Rapid urbanization of cities have resulted in reduced infiltration of precipitation (rain, melted snow etc. also known as “Storm-water”) in the ground. Before land is developed with buildings, railways roadways and agriculture, majority of the storm water soaks into the soil or evaporates. The storm water runoff occurs when the storm water falls over the infiltration surfaces that prevent the infiltration to the ground. The runoff volume increases and causes flooding when it starts accumulating sedimentation, oil/grease, trash, waste material and other matters present in the Environment. This pollutes the storm water in the urban areas which ultimately drains into the lakes and rivers polluting these water bodies. The Storm water management practice comes in place to control and use the storm water runoff.
The primary goal is to manage the water quantity and perform analysis of problems associated with storm water impact. Effective storm water management provides Environmental, social and economic benefits to local communities. When storm water management is effective, water bodies get cleaner, flood risks are reduced, costs due to flood damage are decreased thereby increasing the community quality of life. Green infrastructure practices are considered as the most effective storm water management practice, since it implements low impact development (LID) controls to manage runoff. Some of these techniques may also have important advantages for pollution reduction.
Rainwater collected from roof, driveway, or street is collected & rain gardens are depressed areas that enable it to seep into the ground,that are filled with grasses, flowers, and other plants.
Bio retention cells are depressions containing vegetation grown in an engineered soil mixture placed above a gravel drainage bed that provide storage, infiltration, and evaporation of both direct rainfall and runoff captured from surrounding areas.
Vegetative swales are ditches or depressions with sloping sides that are covered with grass and other plants to delay the conveyance of collected runoff and give it more time to infiltrate the native soil beneath it.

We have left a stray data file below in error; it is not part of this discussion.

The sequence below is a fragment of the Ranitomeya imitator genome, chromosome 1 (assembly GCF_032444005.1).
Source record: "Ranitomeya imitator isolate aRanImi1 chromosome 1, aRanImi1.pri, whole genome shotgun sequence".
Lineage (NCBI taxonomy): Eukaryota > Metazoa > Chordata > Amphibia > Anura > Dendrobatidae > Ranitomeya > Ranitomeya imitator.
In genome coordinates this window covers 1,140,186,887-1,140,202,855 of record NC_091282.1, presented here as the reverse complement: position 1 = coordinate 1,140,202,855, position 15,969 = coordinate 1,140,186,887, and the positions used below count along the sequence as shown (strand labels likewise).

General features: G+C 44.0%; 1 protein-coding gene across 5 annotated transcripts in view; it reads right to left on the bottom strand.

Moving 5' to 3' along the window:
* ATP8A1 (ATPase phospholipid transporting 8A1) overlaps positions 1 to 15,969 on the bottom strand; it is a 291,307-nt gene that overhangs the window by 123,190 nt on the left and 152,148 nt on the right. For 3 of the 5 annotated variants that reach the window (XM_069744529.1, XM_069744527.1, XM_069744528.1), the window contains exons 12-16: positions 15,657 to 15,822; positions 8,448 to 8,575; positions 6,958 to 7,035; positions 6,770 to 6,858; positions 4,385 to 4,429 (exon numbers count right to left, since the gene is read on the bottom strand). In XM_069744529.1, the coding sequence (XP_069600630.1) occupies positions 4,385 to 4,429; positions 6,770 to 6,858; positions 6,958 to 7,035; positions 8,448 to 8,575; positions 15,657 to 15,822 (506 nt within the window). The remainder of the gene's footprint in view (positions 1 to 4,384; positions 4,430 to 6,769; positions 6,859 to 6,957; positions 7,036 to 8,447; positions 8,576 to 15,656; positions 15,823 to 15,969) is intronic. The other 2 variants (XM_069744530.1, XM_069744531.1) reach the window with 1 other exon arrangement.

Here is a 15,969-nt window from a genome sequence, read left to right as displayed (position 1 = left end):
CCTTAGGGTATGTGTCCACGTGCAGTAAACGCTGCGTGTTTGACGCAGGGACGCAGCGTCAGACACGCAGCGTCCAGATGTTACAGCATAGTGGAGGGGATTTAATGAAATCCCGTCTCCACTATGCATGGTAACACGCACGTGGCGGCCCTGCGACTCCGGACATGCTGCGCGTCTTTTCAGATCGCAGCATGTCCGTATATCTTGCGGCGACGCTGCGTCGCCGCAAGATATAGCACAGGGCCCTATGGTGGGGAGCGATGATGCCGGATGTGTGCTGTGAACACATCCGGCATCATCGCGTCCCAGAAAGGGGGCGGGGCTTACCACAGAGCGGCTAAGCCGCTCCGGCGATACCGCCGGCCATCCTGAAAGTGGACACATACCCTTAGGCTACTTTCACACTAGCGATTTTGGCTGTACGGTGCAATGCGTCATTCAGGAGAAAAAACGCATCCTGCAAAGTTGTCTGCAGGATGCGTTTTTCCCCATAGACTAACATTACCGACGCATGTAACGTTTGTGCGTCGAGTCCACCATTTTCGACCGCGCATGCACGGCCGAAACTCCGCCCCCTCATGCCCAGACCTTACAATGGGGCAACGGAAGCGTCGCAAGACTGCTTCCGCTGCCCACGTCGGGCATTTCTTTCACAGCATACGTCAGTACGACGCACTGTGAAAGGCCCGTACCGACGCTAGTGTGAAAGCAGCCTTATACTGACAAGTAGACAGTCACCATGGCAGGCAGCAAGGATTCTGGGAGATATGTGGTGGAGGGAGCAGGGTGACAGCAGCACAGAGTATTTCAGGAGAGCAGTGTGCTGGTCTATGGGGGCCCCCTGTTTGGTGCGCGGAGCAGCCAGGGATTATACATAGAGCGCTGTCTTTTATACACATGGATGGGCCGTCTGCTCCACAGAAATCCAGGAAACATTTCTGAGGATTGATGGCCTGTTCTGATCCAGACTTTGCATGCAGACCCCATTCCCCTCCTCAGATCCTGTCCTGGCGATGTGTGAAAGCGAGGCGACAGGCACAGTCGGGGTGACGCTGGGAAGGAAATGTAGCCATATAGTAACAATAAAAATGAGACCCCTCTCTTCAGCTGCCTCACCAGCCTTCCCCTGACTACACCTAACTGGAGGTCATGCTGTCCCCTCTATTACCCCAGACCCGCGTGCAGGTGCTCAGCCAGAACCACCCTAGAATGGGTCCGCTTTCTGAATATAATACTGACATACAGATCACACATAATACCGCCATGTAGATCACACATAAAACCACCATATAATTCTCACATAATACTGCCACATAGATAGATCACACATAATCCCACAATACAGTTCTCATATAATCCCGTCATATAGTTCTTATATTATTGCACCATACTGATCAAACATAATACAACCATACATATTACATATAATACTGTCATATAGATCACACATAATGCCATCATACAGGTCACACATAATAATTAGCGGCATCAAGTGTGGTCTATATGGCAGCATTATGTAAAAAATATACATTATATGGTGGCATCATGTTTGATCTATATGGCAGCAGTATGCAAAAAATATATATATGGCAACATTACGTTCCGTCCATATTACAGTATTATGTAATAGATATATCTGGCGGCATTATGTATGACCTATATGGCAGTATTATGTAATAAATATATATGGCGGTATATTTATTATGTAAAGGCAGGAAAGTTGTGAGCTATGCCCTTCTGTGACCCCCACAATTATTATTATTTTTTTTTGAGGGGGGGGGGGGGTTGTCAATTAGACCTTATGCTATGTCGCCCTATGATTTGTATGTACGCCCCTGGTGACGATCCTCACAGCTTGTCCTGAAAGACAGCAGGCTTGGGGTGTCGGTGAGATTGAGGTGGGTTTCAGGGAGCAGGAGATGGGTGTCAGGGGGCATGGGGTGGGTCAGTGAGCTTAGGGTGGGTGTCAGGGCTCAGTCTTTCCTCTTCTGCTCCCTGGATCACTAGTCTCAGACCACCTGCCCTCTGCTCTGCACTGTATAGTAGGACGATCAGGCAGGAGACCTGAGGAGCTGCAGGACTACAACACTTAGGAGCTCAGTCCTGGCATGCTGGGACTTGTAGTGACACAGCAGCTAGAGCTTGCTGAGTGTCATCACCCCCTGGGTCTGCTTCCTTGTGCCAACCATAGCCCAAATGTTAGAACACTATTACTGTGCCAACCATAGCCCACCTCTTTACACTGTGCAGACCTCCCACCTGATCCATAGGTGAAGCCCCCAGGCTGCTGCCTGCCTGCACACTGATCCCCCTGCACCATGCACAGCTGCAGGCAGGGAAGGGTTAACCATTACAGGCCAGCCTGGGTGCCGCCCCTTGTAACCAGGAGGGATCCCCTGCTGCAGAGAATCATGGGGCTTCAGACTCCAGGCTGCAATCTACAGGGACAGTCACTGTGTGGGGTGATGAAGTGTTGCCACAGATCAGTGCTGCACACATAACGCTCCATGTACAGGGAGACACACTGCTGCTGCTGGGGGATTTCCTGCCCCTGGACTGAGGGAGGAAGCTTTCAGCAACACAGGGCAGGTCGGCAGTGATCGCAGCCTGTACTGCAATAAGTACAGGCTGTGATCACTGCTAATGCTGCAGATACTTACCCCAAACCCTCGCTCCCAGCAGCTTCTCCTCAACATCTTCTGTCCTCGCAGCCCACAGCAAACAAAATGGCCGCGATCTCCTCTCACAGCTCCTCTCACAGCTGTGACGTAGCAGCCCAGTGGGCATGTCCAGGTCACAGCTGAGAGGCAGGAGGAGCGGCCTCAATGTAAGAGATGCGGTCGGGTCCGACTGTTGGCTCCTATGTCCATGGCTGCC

Narrow gravel-filled ditches called infiltration trenches are used to collect runoff from impermeable surfaces that are higher up a slope. They offer storage space and more time for runoff collected to infiltrate the native soil beneath.
Green roofs are a variation of a bio retention cells that have a soil layer atop a special drainage mat material that conveys excess percolated rainfall off of the roof. They contain vegetation that enable rainfall infiltration and evapotranspiration of stored water.
This practice allows rooftop rainwater to discharge to pervious landscaped areas and lawns instead of directly into storm drains. It can be used to store stormwater (e.g., in a rain barrel) and/or allow storm water to infiltrate into the soil (e.g., into a rain garden or lawn).
Rain barrels and cisterns store roof runoff during storms and then release or reuse the water during dry spells. Cisterns offer more storage space than rain barrels and can be either above or below ground.
Rainfall can instantly flow through permeable pavement and into the gravel storage layer below, where it can slowly seep into the native soil of the location. In block paver systems, rainfall is captured in the open spaces between the blocks and conveyed to the storage zone and native soil below.
Storm water management through Green Infrastructure practices also helps curb the tendency for flash flooding and reduces the risk for flooding.
Through flood risk assessment, flood risk management examines the relationships between physical systems and socioeconomic contexts and works to increase awareness of and response to the dangers of flooding.
The major management tools utilized are Flood mapping and Flood modelling using Softwares such as MODLFOW to perform prediction models in areas with a high risk for flooding. The model is performed utilizing the historical data and current Socio-environment activities in the area to predict the risk for flooding over a time period by providing conceptual models with flood hazards. Flood maps are a form of risk maps and are useful to create documentation that allows policy makers to make informed decisions about flood hazards. Stakeholder engagement is also a useful tool for flood risk management that allows enhanced public engagement for agreements to be reached on policy discussions. Different management considerations can be taken into account including emergency management and disaster risk reduction goals, interactions of land-use planning with the integration of flood risks and required policies.